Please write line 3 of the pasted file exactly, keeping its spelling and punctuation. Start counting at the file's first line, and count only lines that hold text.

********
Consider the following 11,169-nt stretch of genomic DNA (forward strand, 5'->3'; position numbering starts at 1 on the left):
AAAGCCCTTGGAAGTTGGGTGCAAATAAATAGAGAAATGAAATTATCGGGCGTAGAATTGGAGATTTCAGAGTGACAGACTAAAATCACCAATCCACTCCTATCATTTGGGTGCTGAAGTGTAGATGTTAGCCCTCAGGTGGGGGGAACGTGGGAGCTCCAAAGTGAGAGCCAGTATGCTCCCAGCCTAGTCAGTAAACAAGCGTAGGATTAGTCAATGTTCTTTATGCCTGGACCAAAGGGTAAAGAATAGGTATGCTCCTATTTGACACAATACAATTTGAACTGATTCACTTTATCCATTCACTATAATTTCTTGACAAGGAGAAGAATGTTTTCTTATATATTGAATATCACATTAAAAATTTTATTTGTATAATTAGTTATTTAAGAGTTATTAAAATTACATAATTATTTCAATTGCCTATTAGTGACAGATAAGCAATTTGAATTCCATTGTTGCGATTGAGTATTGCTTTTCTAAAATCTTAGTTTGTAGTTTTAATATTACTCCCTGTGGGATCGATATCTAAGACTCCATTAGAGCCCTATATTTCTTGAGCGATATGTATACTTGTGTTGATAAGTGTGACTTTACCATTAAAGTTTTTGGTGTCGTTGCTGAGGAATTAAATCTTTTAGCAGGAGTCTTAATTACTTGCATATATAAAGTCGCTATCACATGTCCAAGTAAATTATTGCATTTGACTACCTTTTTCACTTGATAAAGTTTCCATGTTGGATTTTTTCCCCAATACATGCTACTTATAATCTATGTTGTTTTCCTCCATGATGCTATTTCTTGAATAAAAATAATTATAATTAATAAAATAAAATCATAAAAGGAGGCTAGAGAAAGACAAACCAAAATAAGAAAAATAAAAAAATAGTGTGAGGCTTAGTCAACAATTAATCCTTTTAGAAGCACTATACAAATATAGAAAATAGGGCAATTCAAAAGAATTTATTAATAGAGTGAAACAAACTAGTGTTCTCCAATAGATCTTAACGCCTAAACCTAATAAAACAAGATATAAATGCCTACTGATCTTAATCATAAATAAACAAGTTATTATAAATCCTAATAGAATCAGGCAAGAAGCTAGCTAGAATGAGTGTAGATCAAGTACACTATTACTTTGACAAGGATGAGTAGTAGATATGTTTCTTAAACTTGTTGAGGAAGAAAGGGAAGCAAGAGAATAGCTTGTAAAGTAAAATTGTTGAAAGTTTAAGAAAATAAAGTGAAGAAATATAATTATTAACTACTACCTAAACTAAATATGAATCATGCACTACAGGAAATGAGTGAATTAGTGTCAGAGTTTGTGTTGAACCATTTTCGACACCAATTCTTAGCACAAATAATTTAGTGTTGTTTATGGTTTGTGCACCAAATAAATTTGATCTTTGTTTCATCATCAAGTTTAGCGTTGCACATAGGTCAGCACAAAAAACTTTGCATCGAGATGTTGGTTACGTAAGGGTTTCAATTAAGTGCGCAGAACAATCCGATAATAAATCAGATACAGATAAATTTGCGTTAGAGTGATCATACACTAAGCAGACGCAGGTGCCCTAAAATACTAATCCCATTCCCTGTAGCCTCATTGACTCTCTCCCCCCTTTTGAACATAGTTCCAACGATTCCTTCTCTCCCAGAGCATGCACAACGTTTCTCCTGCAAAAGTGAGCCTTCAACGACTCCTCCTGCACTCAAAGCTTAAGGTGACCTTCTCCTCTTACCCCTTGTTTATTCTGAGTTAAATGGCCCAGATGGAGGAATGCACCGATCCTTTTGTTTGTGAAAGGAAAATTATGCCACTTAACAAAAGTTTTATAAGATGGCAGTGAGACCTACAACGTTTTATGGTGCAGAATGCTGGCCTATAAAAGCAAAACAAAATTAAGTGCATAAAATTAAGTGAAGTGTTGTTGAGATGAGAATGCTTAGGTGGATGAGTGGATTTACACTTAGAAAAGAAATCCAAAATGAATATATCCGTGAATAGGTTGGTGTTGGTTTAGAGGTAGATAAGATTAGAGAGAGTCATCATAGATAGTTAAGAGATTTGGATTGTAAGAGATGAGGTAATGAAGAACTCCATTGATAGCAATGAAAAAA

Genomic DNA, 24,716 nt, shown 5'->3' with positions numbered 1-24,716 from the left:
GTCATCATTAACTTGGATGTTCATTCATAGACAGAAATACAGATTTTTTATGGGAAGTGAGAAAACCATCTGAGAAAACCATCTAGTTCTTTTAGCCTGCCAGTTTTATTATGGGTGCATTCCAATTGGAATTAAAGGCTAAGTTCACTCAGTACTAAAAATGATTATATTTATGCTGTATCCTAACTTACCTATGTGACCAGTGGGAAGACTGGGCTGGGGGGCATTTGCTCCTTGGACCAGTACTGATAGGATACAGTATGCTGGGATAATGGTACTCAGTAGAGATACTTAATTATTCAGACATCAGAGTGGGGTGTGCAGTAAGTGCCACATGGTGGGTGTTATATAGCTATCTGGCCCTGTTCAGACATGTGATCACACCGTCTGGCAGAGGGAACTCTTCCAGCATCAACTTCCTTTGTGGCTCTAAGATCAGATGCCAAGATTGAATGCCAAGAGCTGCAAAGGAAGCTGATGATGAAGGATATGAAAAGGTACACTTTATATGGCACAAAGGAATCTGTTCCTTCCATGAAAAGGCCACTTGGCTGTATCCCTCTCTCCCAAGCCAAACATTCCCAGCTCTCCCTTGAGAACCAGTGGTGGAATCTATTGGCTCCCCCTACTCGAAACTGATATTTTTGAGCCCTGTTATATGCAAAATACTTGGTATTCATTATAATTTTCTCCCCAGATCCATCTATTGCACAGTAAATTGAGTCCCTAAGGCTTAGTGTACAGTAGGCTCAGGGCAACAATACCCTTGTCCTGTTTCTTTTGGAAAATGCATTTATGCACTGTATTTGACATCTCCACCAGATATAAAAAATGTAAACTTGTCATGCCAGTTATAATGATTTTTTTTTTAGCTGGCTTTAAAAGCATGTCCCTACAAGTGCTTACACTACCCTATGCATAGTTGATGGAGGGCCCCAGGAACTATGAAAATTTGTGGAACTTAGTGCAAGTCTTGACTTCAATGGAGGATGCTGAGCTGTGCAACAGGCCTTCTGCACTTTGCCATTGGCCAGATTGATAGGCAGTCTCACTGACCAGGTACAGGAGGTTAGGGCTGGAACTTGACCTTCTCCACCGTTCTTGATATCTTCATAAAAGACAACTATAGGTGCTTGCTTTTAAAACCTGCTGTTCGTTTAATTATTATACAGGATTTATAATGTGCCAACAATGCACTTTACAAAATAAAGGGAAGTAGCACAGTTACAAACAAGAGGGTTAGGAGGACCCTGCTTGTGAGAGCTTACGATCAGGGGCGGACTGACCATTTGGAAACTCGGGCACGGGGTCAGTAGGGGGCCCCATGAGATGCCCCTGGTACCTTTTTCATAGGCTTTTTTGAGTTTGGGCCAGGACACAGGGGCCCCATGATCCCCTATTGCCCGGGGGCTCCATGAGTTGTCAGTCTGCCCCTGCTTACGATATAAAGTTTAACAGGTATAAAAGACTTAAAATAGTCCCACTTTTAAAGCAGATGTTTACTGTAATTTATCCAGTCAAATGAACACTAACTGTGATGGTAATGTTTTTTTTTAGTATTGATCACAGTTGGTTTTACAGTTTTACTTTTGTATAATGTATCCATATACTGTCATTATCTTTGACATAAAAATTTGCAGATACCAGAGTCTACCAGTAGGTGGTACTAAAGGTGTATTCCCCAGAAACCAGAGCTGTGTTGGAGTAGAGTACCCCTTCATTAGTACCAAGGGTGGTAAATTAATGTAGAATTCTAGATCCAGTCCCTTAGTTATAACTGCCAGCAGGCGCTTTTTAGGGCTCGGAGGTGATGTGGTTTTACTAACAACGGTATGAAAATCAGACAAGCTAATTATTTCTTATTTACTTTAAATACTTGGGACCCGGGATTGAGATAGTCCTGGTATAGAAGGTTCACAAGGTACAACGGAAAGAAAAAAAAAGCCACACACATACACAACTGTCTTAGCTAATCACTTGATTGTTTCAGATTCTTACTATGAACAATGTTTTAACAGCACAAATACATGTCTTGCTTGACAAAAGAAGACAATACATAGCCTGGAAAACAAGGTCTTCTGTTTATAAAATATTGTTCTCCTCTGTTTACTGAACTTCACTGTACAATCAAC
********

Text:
Genomic DNA, 24,716 nt, shown 5'->3' with positions numbered 1-24,716 from the left: